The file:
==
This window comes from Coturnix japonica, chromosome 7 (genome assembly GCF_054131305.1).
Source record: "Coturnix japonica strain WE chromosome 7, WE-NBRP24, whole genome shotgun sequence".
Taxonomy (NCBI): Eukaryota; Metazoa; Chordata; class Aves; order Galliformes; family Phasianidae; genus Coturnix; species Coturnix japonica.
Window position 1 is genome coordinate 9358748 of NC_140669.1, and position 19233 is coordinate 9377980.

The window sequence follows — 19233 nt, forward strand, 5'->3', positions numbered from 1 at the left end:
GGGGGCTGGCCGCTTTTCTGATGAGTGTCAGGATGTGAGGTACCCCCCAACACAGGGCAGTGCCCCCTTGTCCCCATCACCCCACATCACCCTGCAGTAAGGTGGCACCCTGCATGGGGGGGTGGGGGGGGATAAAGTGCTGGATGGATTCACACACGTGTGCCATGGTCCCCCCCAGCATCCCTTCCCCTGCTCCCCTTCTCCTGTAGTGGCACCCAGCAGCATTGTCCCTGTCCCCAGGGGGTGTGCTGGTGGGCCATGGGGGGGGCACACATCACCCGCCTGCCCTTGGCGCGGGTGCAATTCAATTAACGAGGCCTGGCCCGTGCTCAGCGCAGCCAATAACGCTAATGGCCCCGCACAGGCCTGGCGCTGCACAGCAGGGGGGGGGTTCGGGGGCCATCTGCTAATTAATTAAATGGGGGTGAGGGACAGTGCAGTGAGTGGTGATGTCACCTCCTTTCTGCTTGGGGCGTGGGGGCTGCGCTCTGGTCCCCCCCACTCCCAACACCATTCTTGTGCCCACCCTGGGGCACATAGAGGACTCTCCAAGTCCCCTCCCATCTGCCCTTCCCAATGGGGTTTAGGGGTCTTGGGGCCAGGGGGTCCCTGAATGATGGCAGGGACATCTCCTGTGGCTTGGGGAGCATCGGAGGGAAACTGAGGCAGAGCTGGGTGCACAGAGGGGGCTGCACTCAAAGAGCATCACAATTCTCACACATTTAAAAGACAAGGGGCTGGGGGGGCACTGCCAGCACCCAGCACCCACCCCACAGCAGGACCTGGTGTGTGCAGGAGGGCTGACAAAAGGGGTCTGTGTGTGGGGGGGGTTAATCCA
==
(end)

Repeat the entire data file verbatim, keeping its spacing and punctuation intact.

This window comes from Coturnix japonica, chromosome 7 (genome assembly GCF_054131305.1).
Source record: "Coturnix japonica strain WE chromosome 7, WE-NBRP24, whole genome shotgun sequence".
Taxonomy (NCBI): Eukaryota; Metazoa; Chordata; class Aves; order Galliformes; family Phasianidae; genus Coturnix; species Coturnix japonica.
Window position 1 is genome coordinate 9358748 of NC_140669.1, and position 19233 is coordinate 9377980.

The window sequence follows — 19233 nt, forward strand, 5'->3', positions numbered from 1 at the left end:
GGGGGCTGGCCGCTTTTCTGATGAGTGTCAGGATGTGAGGTACCCCCCAACACAGGGCAGTGCCCCCTTGTCCCCATCACCCCACATCACCCTGCAGTAAGGTGGCACCCTGCATGGGGGGGTGGGGGGGGATAAAGTGCTGGATGGATTCACACACGTGTGCCATGGTCCCCCCCAGCATCCCTTCCCCTGCTCCCCTTCTCCTGTAGTGGCACCCAGCAGCATTGTCCCTGTCCCCAGGGGGTGTGCTGGTGGGCCATGGGGGGGGCACACATCACCCGCCTGCCCTTGGCGCGGGTGCAATTCAATTAACGAGGCCTGGCCCGTGCTCAGCGCAGCCAATAACGCTAATGGCCCCGCACAGGCCTGGCGCTGCACAGCAGGGGGGGGGTTCGGGGGCCATCTGCTAATTAATTAAATGGGGGTGAGGGACAGTGCAGTGAGTGGTGATGTCACCTCCTTTCTGCTTGGGGCGTGGGGGCTGCGCTCTGGTCCCCCCCACTCCCAACACCATTCTTGTGCCCACCCTGGGGCACATAGAGGACTCTCCAAGTCCCCTCCCATCTGCCCTTCCCAATGGGGTTTAGGGGTCTTGGGGCCAGGGGGTCCCTGAATGATGGCAGGGACATCTCCTGTGGCTTGGGGAGCATCGGAGGGAAACTGAGGCAGAGCTGGGTGCACAGAGGGGGCTGCACTCAAAGAGCATCACAATTCTCACACATTTAAAAGACAAGGGGCTGGGGGGGCACTGCCAGCACCCAGCACCCACCCCACAGCAGGACCTGGTGTGTGCAGGAGGGCTGACAAAAGGGGTCTGTGTGTGGGGGGGGTTAATCCA